The Effects of Social Media on the Air Cargo Industry

The Effects of Social Media on the Air Cargo Industry

For the past few months, it seems that social media has been our favorite topic to discuss, in terms of marketing and other business solutions. But, does it have a place in air cargo? Experts define social media as: “websites and apps that give users access to create content and to be able to practice social networking.” Today the number of social media channels is steadily growing. There are Facebook and Instagram – but how about LinkedIn, Snapchat and Pinterest? Do they play a role in our industry?

In the new phase of business, cargo back office operators become more engaged in social networking because here, they can reap tremendous business opportunities. When social media is utilized to do more than simply advertise new products or for marketing, a lot of opportunities are opened. Now we can clearly see the kind of impact having a social media platform can have on operations, as well as other initiatives. The question is, do we really need social media for the air cargo industry?

Majority of Businesses Now Use Social Media

Today, eighty percent of businesses believe that investing in social platforms will improve business. Companies are noticing that both their IT and marketing departments are growing in terms of headcount due to the incorporation of social media. This also requires companies to outsource operations because they need people with skillsets more in line with their marketing and IT departments.

Airlines and airports embrace the use of social media to advertise, inform passengers of flight status info, promote new services, solve customer service issues and provide on board services for their customers. But, how do we relate this to cargo? Are the processes the same? Are the cargo clients shying away from the person-to-person phone call in favor of iPhones and Androids?

Social Media Can Reach Your Clients Anywhere and Anytime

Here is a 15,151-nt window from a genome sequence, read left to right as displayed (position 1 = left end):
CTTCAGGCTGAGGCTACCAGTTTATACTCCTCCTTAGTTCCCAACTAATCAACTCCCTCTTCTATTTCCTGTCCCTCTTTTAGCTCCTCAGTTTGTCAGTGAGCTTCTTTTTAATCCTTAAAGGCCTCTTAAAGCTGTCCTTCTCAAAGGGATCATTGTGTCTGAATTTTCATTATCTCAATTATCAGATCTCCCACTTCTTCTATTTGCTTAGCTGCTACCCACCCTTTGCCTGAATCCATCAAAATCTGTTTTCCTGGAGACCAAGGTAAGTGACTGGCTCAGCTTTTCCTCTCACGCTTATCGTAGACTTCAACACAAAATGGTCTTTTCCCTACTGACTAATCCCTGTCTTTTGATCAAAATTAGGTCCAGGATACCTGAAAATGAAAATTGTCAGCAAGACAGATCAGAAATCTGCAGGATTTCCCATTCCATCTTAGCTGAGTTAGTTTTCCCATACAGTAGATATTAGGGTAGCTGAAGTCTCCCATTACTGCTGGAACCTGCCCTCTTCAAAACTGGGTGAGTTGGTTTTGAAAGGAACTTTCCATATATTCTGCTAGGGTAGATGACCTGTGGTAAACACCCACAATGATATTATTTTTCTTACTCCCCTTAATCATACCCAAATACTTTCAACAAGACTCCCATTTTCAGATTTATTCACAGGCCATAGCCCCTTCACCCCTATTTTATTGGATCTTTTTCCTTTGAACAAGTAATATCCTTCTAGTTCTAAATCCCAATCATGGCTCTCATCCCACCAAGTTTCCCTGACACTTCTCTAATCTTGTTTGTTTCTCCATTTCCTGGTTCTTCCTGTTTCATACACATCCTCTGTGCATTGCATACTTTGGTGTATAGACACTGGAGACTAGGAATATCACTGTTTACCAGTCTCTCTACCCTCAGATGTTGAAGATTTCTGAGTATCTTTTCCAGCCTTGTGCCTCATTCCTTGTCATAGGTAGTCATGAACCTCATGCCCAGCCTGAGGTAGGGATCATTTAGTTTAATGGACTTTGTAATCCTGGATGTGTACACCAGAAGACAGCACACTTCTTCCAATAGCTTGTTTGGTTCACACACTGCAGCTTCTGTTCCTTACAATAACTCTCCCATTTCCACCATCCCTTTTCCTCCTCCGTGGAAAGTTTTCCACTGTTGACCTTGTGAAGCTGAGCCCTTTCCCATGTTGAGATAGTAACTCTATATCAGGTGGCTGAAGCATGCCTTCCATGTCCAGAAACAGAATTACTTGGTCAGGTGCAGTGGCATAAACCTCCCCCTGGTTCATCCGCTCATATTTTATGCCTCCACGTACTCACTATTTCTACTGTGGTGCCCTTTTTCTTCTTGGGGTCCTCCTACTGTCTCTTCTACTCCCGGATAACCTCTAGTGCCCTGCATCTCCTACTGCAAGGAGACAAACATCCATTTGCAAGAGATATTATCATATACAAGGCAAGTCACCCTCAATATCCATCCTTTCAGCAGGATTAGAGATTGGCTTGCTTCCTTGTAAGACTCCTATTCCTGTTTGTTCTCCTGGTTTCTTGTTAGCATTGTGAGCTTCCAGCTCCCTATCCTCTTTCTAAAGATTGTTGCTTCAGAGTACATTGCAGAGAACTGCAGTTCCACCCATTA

The scope of social media is not bound to a certain location; it connects your company to your clients anywhere at any time. It is no longer just for IT nerds anymore; it reaches out to everyone, as our virtual lives and social networking have become a facet of our everyday “real world” lives. Since it has the power to connect, social media does bring people together from across the globe. An important factor too is that almost everyone owns a smart phone and the number of those who don’t will likely decrease in the next few years.

Business-to-business customers are becoming tech savvy customer using social media channels. Do corporate communications have a new role to play, both within and outside the company? Should there be new regulations on social media? Would you turn the technology into something more human and personalized and let it be a major part of your company brand? Will the business-to-business model be more dynamic with the rise of social media use in different industries?

But, let us also remember that in countries such as Japan, China and Korea, major industries are neither into Facebook nor Twitter. The main social media channels for business there are Douban, Weibo, and Renren – social media networks that we in the other side of the world should familiarize with.

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